Across America, millions of people spend considerable time and money caring for their lawns. They do this because well-kept lawns add value to property, help reduce noise, dust and carbon dioxide and help control erosion. What most people don't know is that the chemicals they use on their lawns in the form of pesticides and herbicides can affect their drinking water.
Some Atlantans have invested in irrigation systems that have separate meters to record usage. Irrigation meters, which are used for activities like lawn watering and pool filling, do not incur sewer charges since the water used is not returned to the sewer system. If you do not have an irrigation meter, the water you are using is measured by your domestic meter and flows through your domestic water line. This can be a problem for two reasons.
First, attaching a sprinkler system to your domestic water line, as well as filling a hot tub or pool and/or maintaining an ornamental pond can create a cross-connection that will allow lawn chemicals, animal waste and other contaminants to enter the water line that serves your home through a process known as backflow or back siphonage. This can pose a threat to your health and that of your family. Using an irrigation meter eliminates the threat because the City of Atlanta Department of Watershed Management requires all irrigation meters to have a system called a Reduced Pressure Principal Assembly that prevents backflow.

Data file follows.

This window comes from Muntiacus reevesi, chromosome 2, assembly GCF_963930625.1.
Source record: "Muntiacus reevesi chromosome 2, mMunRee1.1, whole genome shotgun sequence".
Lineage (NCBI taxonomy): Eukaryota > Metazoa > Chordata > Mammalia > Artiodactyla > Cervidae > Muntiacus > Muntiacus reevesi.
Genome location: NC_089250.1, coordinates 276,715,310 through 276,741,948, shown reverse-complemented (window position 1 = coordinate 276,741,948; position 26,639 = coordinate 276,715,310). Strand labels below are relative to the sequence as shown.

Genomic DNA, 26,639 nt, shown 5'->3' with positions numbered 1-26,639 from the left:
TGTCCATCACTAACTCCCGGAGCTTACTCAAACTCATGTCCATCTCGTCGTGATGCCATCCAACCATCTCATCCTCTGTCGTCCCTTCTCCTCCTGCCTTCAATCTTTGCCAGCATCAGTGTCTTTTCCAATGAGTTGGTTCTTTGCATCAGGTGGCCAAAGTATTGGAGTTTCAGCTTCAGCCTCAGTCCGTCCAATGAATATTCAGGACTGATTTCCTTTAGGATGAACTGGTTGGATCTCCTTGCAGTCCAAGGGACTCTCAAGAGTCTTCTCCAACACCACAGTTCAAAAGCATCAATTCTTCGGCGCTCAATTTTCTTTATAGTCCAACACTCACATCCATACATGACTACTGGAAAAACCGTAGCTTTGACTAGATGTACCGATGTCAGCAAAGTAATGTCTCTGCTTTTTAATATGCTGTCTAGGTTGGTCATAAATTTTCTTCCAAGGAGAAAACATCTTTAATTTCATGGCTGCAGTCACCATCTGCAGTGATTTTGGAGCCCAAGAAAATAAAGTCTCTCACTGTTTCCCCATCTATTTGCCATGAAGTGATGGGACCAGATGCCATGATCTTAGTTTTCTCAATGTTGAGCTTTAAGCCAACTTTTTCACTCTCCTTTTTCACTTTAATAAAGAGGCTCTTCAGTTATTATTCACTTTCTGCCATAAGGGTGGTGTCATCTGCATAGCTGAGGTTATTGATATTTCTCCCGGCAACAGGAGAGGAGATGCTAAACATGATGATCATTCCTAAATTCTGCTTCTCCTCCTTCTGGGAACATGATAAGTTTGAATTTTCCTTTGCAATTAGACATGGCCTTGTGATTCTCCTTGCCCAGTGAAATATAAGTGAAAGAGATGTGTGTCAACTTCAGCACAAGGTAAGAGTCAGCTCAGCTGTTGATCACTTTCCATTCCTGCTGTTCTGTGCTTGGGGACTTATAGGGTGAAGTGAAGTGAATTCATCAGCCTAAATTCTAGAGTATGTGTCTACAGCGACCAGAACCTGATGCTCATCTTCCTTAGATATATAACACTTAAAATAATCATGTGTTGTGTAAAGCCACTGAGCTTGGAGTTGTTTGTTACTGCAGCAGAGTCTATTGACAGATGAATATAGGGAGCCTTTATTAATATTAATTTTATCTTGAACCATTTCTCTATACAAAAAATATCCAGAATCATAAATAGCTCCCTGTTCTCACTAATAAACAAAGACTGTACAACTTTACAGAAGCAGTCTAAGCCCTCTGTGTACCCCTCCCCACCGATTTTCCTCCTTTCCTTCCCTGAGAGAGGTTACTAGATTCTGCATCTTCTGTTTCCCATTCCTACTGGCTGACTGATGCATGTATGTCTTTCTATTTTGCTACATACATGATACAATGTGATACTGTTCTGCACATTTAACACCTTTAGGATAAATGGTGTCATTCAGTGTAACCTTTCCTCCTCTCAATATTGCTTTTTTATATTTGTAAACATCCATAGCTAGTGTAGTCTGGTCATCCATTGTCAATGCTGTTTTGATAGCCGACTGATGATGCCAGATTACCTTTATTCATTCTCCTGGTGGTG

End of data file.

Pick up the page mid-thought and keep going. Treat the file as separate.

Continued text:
And, second, using your domestic meter and water line to water your lawn will make your bill increase significantly. The City of Atlanta bills in CCF (hundred cubic feet or, roughly 750 gallons) and uses tiered water rates, under which, the more water you use, the higher the cost per unit of water is. Watering your lawn even once a week can send your usage into the top tier, meaning that you are paying the highest per-CCF cost. And, because you are paying both water and sewer charges when you use your domestic meter to water your lawn and because sewer charges are much higher than water charges due to the federally mandated overhaul of the City's wastewater system, your bill can jump to several times the normal amount.
Irrigation meters are not inexpensive. But if you water your lawn even twice a week, they can pay for themselves quickly. And they eliminate the backflow threat. For more information on cross-connections and backflow or purchasing an irrigation meter, call 404-982-1486.